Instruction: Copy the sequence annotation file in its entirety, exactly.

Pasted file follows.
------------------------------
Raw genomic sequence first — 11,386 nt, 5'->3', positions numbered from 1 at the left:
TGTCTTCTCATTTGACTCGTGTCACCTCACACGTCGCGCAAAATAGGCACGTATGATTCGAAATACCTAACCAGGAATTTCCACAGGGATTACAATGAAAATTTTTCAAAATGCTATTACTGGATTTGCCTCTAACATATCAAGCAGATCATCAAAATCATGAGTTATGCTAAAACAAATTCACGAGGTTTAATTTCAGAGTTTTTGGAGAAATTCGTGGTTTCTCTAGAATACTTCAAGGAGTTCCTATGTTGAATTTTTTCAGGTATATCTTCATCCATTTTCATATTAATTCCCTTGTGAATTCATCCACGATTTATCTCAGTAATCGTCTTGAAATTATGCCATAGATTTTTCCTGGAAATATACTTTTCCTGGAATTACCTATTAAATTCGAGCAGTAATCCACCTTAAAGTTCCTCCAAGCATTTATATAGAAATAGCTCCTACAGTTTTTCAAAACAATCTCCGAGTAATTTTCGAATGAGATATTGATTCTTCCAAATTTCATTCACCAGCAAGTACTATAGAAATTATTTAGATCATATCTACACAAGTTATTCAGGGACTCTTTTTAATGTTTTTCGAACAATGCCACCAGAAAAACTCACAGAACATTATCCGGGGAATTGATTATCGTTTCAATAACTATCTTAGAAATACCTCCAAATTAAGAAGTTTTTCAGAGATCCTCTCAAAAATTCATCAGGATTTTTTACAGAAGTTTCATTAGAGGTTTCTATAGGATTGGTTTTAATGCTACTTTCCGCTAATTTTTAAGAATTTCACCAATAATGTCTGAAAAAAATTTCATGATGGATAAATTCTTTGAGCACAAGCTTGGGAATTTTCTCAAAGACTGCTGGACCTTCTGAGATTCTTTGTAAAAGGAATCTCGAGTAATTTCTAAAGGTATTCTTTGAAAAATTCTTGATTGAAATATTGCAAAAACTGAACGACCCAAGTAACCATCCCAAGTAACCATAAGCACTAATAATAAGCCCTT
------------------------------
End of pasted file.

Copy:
Raw genomic sequence first — 11,386 nt, 5'->3', positions numbered from 1 at the left:
TGTCTTCTCATTTGACTCGTGTCACCTCACACGTCGCGCAAAATAGGCACGTATGATTCGAAATACCTAACCAGGAATTTCCACAGGGATTACAATGAAAATTTTTCAAAATGCTATTACTGGATTTGCCTCTAACATATCAAGCAGATCATCAAAATCATGAGTTATGCTAAAACAAATTCACGAGGTTTAATTTCAGAGTTTTTGGAGAAATTCGTGGTTTCTCTAGAATACTTCAAGGAGTTCCTATGTTGAATTTTTTCAGGTATATCTTCATCCATTTTCATATTAATTCCCTTGTGAATTCATCCACGATTTATCTCAGTAATCGTCTTGAAATTATGCCATAGATTTTTCCTGGAAATATACTTTTCCTGGAATTACCTATTAAATTCGAGCAGTAATCCACCTTAAAGTTCCTCCAAGCATTTATATAGAAATAGCTCCTACAGTTTTTCAAAACAATCTCCGAGTAATTTTCGAATGAGATATTGATTCTTCCAAATTTCATTCACCAGCAAGTACTATAGAAATTATTTAGATCATATCTACACAAGTTATTCAGGGACTCTTTTTAATGTTTTTCGAACAATGCCACCAGAAAAACTCACAGAACATTATCCGGGGAATTGATTATCGTTTCAATAACTATCTTAGAAATACCTCCAAATTAAGAAGTTTTTCAGAGATCCTCTCAAAAATTCATCAGGATTTTTTACAGAAGTTTCATTAGAGGTTTCTATAGGATTGGTTTTAATGCTACTTTCCGCTAATTTTTAAGAATTTCACCAATAATGTCTGAAAAAAATTTCATGATGGATAAATTCTTTGAGCACAAGCTTGGGAATTTTCTCAAAGACTGCTGGACCTTCTGAGATTCTTTGTAAAAGGAATCTCGAGTAATTTCTAAAGGTATTCTTTGAAAAATTCTTGATTGAAATATTGCAAAAACTGAACGACCCAAGTAACCATCCCAAGTAACCATAAGCACTAATAATAAGCCCTT